Kevin Winter, Getty Images Nominees for the 2013 Teen Choice Awards are trickling…
- Posted on Jun 15th 2010 3:30PM by Steve McLean
"It's a funny feeling being the subject of a film," Letts tells Spinner. "It's hard to be objective. I actually liked it. This kid was trying to do something and I tried to help him out, and it's alright. I'm not embarrassed."
The dreadlocked Letts started out as the DJ at London, England's Roxy nightclub in the late '70s and introduced dub and reggae sounds to the young musicians who would go on to become the prime movers at the forefront of Britain's punk rock movement. Most of them, including the Clash, the Sex Pistols, Generation X, Siouxsie and the Banshees, X-Ray Spex and the Slits (who Letts also briefly managed), were featured in his first film, 1978's 'The Punk Rock Movie.'
Letts made music videos for the likes of Musical Youth and the Pretenders and co-founded Big Audio Dynamite with former Clash singer-guitarist Mick Jones, despite not having a clue how to play a musical instrument. But he pioneered the use of samples and inserting film dialogue into pop rock songs on the group's 1985 'This is Big Audio Dynamite' debut, which was reissued in a two-CD Legacy Edition in April.
Letts returned to filmmaking after leaving B.A.D. over a fallout with Jones. His numerous music-based movies have included 'Dancehall Queen,' 'Punk: Attitude' and the Grammy-winning 'The Clash: Westway to the World.'
It's Letts' connections to the Clash that led to him making 'Strummerville,' which premiered at the SXSW Film Festival in Austin, Texas in March, and will be shown in Canada for the first time on June 20 at 6:30PM.
Strummerville is a registered charity that was created in Britain after the 2002 death of Clash singer-guitarist Joe Strummer to keep his memory alive. Strummerville offers support, resources and performance opportunities to artists -- most of whom are too young to realize the influence of their late benefactor -- who might not normally have access to them.
Strummer and Letts lived together for a while when they were younger and the director thought Strummerville deserved more attention for its good work. This includes supporting worthy organizations like Jail Guitar Doors, an initiative named after a '78 Clash song and founded by British singer-songwriter Billy Bragg to provide musical instruments to prisoners as a means of rehabilitating them.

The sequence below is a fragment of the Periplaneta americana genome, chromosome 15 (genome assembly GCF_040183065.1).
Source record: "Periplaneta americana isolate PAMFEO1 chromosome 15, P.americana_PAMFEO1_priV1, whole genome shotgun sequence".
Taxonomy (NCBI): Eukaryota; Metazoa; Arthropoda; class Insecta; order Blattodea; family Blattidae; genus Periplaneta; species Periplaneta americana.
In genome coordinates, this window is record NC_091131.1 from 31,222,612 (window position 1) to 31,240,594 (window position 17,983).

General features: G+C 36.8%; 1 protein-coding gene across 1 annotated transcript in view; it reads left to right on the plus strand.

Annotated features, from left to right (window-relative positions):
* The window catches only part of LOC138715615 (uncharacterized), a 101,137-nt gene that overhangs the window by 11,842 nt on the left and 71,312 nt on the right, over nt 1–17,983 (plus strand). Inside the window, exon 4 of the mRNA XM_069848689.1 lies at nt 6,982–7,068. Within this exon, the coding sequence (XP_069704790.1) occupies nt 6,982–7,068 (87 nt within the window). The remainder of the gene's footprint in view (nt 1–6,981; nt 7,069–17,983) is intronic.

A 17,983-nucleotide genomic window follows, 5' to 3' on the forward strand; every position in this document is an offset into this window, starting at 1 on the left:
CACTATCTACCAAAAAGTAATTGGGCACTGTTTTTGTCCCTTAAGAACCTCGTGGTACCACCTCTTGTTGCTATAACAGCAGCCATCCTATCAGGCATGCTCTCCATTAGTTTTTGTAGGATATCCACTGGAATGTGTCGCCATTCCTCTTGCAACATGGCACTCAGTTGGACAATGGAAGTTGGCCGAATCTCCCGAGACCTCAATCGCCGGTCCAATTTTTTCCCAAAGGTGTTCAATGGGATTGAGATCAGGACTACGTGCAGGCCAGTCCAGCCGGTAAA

Letts hopes the film "shows the power of music and its ability to inspire people and potentially make the world a better place."
'Carnival!,' which will premiere on June 16 at 7:30PM as part of NXNE, tells the story of the Notting Hill Carnival. The festival was created in 1959 in response to widespread racial attacks a year earlier. It's now recognized as the world's second largest street festival and every August attracts a million people to the London neighbourhood from which it takes its name.
"The Notting Hill Carnival, for me, is a barometer of the journey of multiculturalism in England," Letts says. "If you look at how and why it started, it was to unite the people and extend the hand of friendship when the racial climate was a lot more tense in the late '50s.
"Culture can bring people together and unite people, and the film basically traces the carnival's journey and how it mirrors the history of multiculturalism in the UK. I'm very pleased with it and proud to have done it."
The '76 Notting Hill Carnival was marred by violence as young West Indian community members fought with police, who they felt were unduly harassing them. Letts was there, and a representation of a photo of him standing in front of a phalanx of officers was later used on the cover of the Clash's 'Black Market Clash' EP.
Letts' involvement in dub and reggae and how it influenced punk, hip-hop, '80s pop and modern dubstep was ample reason for director Raphael Erichsen to make Letts the subject of his own documentary, 'Supersonic Sound: The Rebel Dread,' which will also screen at NXNE (June 17 at 4:30PM).
"It would be an ambitious idea to tell my life story. We'd have to get Coppola in for that. It's a slice of my life in music and as it pertains to bass culture."
Letts hosts two shows a week on BBC Radio 6, has overseen several compilation albums and published his autobiography, 'Culture Clash: Dread Meets Punk Rockers,' in 2007. And there's that chance that he could return to making music again with the original Big Audio Dynamite lineup after Jones frees himself of his musical obligations to Gorrilaz.
"I can neither confirm nor deny a reunion," Letts says of the speculation. "I'd give it a shot. But I'm the only one who can't play anything, so it would be easy for me."